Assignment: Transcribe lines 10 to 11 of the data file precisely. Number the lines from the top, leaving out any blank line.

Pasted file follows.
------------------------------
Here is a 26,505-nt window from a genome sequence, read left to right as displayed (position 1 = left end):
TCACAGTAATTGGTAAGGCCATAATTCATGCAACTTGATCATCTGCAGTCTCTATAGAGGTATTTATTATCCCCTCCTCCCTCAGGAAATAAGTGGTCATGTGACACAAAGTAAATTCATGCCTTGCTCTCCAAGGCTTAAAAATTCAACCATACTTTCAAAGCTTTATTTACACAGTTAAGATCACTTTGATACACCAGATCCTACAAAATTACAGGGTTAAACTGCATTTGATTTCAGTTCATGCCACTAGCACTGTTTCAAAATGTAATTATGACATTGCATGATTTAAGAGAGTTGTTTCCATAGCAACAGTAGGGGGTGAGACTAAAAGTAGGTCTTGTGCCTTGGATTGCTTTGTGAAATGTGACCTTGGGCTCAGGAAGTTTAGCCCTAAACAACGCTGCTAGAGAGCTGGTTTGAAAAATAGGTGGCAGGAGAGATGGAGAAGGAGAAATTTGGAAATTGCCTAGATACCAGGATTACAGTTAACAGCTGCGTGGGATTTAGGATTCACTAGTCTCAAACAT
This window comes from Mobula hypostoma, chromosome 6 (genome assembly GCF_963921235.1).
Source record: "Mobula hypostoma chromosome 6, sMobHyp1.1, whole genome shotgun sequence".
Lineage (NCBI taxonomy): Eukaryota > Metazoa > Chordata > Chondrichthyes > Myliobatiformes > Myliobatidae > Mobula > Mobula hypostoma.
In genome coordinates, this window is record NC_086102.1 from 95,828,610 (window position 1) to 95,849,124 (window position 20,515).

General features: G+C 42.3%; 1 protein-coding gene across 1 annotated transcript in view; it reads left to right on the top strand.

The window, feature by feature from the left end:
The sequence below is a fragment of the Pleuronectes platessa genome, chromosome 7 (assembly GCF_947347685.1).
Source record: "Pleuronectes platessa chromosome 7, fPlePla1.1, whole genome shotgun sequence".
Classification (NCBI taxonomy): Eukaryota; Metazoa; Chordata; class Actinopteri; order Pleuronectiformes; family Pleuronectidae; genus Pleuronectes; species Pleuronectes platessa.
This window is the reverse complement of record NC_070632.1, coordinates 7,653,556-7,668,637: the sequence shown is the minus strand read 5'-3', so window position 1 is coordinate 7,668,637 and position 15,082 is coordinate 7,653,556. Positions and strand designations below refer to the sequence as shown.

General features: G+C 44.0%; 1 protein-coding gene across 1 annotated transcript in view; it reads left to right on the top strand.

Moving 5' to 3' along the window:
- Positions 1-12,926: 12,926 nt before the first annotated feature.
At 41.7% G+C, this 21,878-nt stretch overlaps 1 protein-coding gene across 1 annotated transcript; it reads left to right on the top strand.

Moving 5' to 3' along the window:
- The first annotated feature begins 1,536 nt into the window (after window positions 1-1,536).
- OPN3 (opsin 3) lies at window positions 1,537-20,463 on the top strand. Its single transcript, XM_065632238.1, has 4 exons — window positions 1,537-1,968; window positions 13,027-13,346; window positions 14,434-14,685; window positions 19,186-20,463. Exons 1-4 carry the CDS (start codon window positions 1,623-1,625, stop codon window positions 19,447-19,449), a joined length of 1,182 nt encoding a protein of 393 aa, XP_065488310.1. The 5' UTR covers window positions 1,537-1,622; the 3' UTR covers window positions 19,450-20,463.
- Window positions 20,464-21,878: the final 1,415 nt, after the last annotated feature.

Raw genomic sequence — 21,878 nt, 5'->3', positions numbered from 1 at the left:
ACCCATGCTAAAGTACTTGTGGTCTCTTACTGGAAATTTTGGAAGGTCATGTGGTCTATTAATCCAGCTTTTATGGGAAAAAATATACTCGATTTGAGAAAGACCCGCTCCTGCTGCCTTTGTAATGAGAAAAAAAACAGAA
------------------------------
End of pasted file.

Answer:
Source record: "Pleuronectes platessa chromosome 7, fPlePla1.1, whole genome shotgun sequence".
Classification (NCBI taxonomy): Eukaryota; Metazoa; Chordata; class Actinopteri; order Pleuronectiformes; family Pleuronectidae; genus Pleuronectes; species Pleuronectes platessa.